National Geographic : 2004 Apr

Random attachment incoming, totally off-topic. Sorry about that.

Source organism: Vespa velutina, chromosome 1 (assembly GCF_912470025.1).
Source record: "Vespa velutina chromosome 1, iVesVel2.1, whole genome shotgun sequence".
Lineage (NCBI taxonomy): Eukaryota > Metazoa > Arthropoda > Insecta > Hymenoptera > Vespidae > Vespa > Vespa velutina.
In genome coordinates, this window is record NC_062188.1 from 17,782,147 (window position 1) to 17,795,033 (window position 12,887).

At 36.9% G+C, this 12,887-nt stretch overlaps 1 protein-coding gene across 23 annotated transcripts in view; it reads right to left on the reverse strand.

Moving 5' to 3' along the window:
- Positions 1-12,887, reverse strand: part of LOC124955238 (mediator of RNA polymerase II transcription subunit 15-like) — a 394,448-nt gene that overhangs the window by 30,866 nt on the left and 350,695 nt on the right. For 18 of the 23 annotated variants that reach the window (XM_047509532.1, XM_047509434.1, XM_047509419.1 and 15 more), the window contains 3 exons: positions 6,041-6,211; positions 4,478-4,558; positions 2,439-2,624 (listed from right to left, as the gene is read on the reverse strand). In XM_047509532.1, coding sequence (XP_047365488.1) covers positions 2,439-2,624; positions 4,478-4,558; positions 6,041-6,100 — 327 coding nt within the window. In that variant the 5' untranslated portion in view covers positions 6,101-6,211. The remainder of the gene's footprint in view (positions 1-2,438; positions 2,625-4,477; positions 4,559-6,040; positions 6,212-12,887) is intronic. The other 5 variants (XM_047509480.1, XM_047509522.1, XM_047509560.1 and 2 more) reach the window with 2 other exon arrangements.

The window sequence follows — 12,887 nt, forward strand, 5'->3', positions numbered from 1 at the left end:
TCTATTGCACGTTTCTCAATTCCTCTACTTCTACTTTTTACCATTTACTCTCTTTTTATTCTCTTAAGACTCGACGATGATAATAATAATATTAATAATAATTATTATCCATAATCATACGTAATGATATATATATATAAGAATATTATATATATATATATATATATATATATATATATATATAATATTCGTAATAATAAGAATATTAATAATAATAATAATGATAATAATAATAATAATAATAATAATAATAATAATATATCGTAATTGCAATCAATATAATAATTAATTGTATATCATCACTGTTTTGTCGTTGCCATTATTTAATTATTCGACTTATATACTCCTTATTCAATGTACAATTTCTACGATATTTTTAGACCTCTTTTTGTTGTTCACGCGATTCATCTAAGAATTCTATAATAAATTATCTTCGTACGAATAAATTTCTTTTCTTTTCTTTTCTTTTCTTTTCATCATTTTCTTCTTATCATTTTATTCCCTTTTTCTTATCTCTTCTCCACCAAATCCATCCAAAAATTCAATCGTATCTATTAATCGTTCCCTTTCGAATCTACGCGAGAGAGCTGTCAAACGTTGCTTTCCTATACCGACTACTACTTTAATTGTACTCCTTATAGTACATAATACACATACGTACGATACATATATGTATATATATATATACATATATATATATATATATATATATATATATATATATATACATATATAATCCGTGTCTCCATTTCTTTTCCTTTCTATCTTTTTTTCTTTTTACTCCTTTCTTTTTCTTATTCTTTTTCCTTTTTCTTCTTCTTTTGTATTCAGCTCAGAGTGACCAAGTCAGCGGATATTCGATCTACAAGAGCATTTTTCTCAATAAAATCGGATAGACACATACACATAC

CARRCLIFTON,MINDENPICTURES;AMERICANPHILOSOPHICAL SOCIETY(BELOW) GO THERE Sheep Mountain: Ringed by canyons and jagged pinnacles, Sheep Mountain Table, in Badlands National Park's less developed South Unit, offers a ringside seat to the drama of the Badlands and an opportunity to get away steeply around them. Though within the boundaries of the national park (above), parts of the table belong to the Pine Ridge Indian Reserva tion, owned by the Oglala Sioux. (Edward Curtis photographed Teton Sioux on the table in 1904, left.) Although most Oglala EDWARDCURTs Sioux now live south of the park, they still ASacred Place perform religious ritu als on the table, tying from summer traffic on prayer flags and offer park loop roads. ings of tobacco to Rising 3,282 feet, plants, which visitors Sheep Mountain covers should not disturb. 1,200 acres, one of the One warning: The area's largest sod tables seven-mile unmain -f lat grassy areas iso- tained dirt road to the lated by ancient streams top of the table is pass that carved claystone able only when dry. Echoes of the Sioux Ghost Dance On another sod table Stronghold-the Sioux performed one of the last Ghost Dances, in 1890. The ritual, the Sioux believed, would bring the return of their lands, buffalo, and dead relatives; special shirts would repel the bullets of the U.S. Army. Later that year over 200 Sioux died in the Wounded Knee massacre south of what is now the park. WEBSITE EXCLUSIVE Get the goods on the Bad lands-the who, what, when, and how of traveling there at nationalgeographic.com/ magazine/0404. GET INVOLVED Hornless rhinos, The Big Pig ig miniature horses, tiny IIDr 1 deer-a lost world underlies the Badlands. i- Paleontologists stam '@ , peded here in the 1850s . \ after the discovery of ' • a vast bed of mammal fossils. Today about 10,000 people a year visit a site called the Big Pig Dig (after Archaeo Stherium,left, a piglike mammal found there). Tolearn moreabout a subject coveredInthis issue, try these National Geographic Society products and services. Call 1-888-225-5647 or log onto nationalgeographic.com for moreinformation. NATIONAL GEOGRAPHIC But you can't touch any of the site's 33-million year-old fossils unless you have a permit or join a two-week collect ing expedition run by the Museum of Geology at the South Dakota School of Mines and Technology in July. At museum.sdsmt.edu, find out how to sign up for one of the few slots available to the public. FROM THE SOCIETY * Badlands National ParkTrails Illustrated Map. Atear-resistant waterproof topographic map to help you find your way inthe Badlands. Comes with wilderness regulations and safety tips. Other South Dakota maps also available ($9.95). * Guide to the National Parks of the United States book. Learn more about Bad lands and other parks. Updated; includes suggestions for regional day trips ($24.95). * The Complete TrallSmart Maps: National Parks of the USA. Print your own customized topographic maps of trails-with elevation statistics-in Badlands and other U.S. national parks with this five CD-ROM set. Works with GPS ($49.95).